In July 2018, U.S. President Donald Trump and Russian President Vladimir Putin met for a summit meeting in Helsinki, Finland. Following the meeting, the two presidents held a joint news conference, where Jeff Mason, White House Correspondent for Reuters and past president of the White House Correspondents' Association, posed some strong questions to the leaders of the world’s largest nuclear powers. We asked Jeff a few questions about the press conference and his role covering it.
You asked the first questions from the U.S. media at the Trump/Putin press conference. Can you tell us a little about that moment and being selected first?
“First, for some background, none of us knew when we went into that press conference who was going to get called on. We knew it was what we call a ‘two and two,’ which means there would be two questions for the U.S. side and two questions for the Russian side, but the White House did not give us a heads-up about who would get those questions. I wasn’t expecting to get a question because I had already had a couple on this trip [in Brussels and Chequers]. But I was prepared. With regard to that moment when Sarah Sanders called my name, it caught me off guard… I stood up, obviously, and had my question ready: The president had kicked off his day in Helsinki by sending out a tweet that had blamed the U.S. for the deteriorating relationship with Russia and I just thought that needed to be asked about, and I did.”
You have the spotlight for a very short period of time, with no guarantees in advance if you will be given that time at all. How do you choose what question(s) to ask?
“At a summit like this, there were myriad topics that would have been newsy, including very policy-oriented things – plans for nuclear disarmament, Syria, Ukraine – but, the context and the significance of President Trump at all meeting with President Putin made the newsier questions something along the line of what I asked. But in general, broadly, you have to be prepared for a lot of things, especially if there are several questions that will be taken from the press
What was the general feeling in the room overall?
“You know, there was a sense of shellshock at the conclusion of that press conference. Both the presidents’ responses to my questions and President Putin’s responses to my questions, along with the responses to my colleague’s from the AP, were – in many ways – so unusual that I think that people [in the room] were shocked the same way that people watching on TV were shocked. And that’s not an experience that I normally have at the end of a presidential press conference. There was just a sense of ‘wow – that just happened.’ There’s no question that this was a moment in history. It really was. It’s going to have an impact on this presidency and possibly on many other things going forward in terms of foreign policy.”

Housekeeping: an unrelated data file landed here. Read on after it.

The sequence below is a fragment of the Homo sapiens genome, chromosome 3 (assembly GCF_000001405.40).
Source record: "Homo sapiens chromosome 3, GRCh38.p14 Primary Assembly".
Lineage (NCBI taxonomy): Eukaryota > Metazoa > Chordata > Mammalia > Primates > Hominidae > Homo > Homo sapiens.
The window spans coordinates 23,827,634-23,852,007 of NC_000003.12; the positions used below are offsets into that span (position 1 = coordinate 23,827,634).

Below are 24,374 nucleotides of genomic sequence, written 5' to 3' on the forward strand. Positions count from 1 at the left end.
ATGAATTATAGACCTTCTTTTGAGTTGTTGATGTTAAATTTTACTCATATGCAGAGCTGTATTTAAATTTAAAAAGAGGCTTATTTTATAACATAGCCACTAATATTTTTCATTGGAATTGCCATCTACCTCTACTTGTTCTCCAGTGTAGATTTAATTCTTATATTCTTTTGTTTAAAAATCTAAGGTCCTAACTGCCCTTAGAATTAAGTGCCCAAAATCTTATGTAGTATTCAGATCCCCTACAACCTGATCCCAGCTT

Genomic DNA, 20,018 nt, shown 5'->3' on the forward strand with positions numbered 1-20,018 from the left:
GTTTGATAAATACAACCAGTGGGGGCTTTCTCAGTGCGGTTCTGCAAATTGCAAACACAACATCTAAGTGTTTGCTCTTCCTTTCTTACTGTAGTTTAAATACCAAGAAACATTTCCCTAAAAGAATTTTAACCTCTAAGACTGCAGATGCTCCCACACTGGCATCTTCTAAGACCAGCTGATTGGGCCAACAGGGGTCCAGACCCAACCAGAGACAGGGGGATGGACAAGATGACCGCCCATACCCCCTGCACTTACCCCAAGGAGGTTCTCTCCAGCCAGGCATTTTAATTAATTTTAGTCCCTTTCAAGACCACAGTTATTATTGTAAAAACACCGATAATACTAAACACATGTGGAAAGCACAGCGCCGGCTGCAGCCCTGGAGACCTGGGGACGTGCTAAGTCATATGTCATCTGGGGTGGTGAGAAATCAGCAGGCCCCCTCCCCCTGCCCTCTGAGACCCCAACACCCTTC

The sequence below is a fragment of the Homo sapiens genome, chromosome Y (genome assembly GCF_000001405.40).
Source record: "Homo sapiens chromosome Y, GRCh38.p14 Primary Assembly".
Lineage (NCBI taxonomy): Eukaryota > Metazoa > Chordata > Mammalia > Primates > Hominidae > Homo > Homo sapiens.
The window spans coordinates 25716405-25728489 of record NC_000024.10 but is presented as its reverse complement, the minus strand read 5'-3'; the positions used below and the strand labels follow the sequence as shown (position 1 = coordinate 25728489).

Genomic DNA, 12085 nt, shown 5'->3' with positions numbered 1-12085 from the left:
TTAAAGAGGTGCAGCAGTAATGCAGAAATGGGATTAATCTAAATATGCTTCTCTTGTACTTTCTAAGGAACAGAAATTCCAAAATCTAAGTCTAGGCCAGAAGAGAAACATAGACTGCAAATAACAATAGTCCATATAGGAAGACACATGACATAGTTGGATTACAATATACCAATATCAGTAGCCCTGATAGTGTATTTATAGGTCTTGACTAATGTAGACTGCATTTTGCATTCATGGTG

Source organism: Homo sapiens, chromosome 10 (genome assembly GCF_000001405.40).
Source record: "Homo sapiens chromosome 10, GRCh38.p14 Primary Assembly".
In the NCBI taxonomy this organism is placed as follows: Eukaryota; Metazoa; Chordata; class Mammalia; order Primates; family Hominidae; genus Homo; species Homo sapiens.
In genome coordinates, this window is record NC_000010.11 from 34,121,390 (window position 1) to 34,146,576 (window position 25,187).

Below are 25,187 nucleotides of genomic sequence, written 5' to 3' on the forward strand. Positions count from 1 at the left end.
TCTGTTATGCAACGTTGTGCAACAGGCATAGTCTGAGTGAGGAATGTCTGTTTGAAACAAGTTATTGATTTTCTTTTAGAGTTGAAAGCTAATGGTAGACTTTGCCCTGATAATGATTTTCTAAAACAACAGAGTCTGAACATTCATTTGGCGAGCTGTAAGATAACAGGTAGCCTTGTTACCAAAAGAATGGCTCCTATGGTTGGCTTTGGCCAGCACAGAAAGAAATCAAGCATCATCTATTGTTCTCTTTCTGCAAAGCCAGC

Do you think this moment will also be equally significant for you personally as a journalist?
“I think so, yes. I didn’t know that going in, but the response has been overwhelming. I’ve heard from people, including people from within Thomson Reuters who don’t work for the editorial side who I’ve never met before, to say how proud they were to work for TR when they saw me and that meant a lot to me. Also…it’s nice for me as a member of the White House press corps to have participated in or, perhaps, created or contributed to a moment where the press corps can shine. And I think we did. And I think Americans and Europeans and others were able to see the importance of a free press. If you compare the questions that I and my colleague from the AP asked to those that were asked from the Russian side, it illustrates the difference in terms of aggressive questioning and the responses that come from that.”
What made this summit stand out among other events you have covered?
“It’s not unusual for a president to meet with a foreign leader, obviously. But it was the context of the Russia investigation and President Trump’s few days before that in which he was so critical of U.S. allies and so aggressive against what
For those who are unfamiliar, can you explain – in brief – how the pool works/covers the president?
“Sure. There are 13 journalists who are part of the White House pool. That includes three from television (a cameraperson, a sound person and a correspondent or producer); it includes four still photographers; a print
That means that we’re present for everything. It’s a great responsibility and a great thing for Reuters because we’re there and can get market-moving news out to the world in real-time; those who aren’t in the pool have to wait for a pool report. That’s a real benefit to Reuters and TR clients. It also leads to opportunities that I had in Helsinki to be present and ask questions at press conferences.”
Anything else to add?
“I would add that it’s been gratifying to hear from people within the company. I think the support for a free press and the support for what Reuters does…around the world is terrific. It’s a privilege to work for a company that is committed to neutral journalism. And I think that good journalism has never been more important than it is now. That includes asking tough, direct questions like I had the chance to do at the press conference, but it also includes lots of other things that we do at Reuters.”
Jeff Mason is a White House Correspondent for Reuters. He was the president of the White House Correspondents’ Association from 2016-2017, representing the press corps during the initial months of President Donald Trump’s administration. He was the lead Reuters correspondent for President Barack Obama's 2012 campaign. He has interviewed President Obama and President Trump. Jeff has been based in Washington since
Twitter handle: @jeffmason1
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